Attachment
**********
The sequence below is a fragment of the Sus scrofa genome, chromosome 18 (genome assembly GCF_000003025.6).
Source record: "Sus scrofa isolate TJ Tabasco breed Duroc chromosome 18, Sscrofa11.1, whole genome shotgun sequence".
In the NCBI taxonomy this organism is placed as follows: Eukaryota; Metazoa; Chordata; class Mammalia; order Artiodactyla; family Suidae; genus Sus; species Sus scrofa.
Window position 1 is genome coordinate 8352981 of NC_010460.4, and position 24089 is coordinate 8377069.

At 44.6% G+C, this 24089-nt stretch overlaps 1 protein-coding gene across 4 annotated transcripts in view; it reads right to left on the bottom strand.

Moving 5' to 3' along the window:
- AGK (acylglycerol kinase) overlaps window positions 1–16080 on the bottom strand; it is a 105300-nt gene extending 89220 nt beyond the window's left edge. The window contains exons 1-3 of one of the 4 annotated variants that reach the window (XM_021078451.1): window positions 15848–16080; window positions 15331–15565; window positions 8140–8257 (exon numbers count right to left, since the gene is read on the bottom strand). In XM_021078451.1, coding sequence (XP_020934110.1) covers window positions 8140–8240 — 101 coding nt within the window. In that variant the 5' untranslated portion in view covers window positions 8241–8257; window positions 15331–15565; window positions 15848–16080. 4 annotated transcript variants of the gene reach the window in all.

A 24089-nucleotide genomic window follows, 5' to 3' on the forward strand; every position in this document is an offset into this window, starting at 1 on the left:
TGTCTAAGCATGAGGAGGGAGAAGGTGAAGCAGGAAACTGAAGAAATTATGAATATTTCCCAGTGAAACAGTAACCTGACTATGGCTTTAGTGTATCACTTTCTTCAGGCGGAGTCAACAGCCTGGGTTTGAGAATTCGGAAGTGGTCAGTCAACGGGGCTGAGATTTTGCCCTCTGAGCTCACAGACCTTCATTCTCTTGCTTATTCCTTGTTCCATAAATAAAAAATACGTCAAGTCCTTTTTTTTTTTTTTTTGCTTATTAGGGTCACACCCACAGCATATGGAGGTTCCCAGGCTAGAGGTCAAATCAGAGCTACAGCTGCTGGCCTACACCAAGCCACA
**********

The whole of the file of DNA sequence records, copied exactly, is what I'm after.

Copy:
The sequence below is a fragment of the Sus scrofa genome, chromosome 18 (genome assembly GCF_000003025.6).
Source record: "Sus scrofa isolate TJ Tabasco breed Duroc chromosome 18, Sscrofa11.1, whole genome shotgun sequence".
In the NCBI taxonomy this organism is placed as follows: Eukaryota; Metazoa; Chordata; class Mammalia; order Artiodactyla; family Suidae; genus Sus; species Sus scrofa.
Window position 1 is genome coordinate 8352981 of NC_010460.4, and position 24089 is coordinate 8377069.

At 44.6% G+C, this 24089-nt stretch overlaps 1 protein-coding gene across 4 annotated transcripts in view; it reads right to left on the bottom strand.

Moving 5' to 3' along the window:
- AGK (acylglycerol kinase) overlaps window positions 1–16080 on the bottom strand; it is a 105300-nt gene extending 89220 nt beyond the window's left edge. The window contains exons 1-3 of one of the 4 annotated variants that reach the window (XM_021078451.1): window positions 15848–16080; window positions 15331–15565; window positions 8140–8257 (exon numbers count right to left, since the gene is read on the bottom strand). In XM_021078451.1, coding sequence (XP_020934110.1) covers window positions 8140–8240 — 101 coding nt within the window. In that variant the 5' untranslated portion in view covers window positions 8241–8257; window positions 15331–15565; window positions 15848–16080. 4 annotated transcript variants of the gene reach the window in all.

A 24089-nucleotide genomic window follows, 5' to 3' on the forward strand; every position in this document is an offset into this window, starting at 1 on the left:
TGTCTAAGCATGAGGAGGGAGAAGGTGAAGCAGGAAACTGAAGAAATTATGAATATTTCCCAGTGAAACAGTAACCTGACTATGGCTTTAGTGTATCACTTTCTTCAGGCGGAGTCAACAGCCTGGGTTTGAGAATTCGGAAGTGGTCAGTCAACGGGGCTGAGATTTTGCCCTCTGAGCTCACAGACCTTCATTCTCTTGCTTATTCCTTGTTCCATAAATAAAAAATACGTCAAGTCCTTTTTTTTTTTTTTTTGCTTATTAGGGTCACACCCACAGCATATGGAGGTTCCCAGGCTAGAGGTCAAATCAGAGCTACAGCTGCTGGCCTACACCAAGCCACA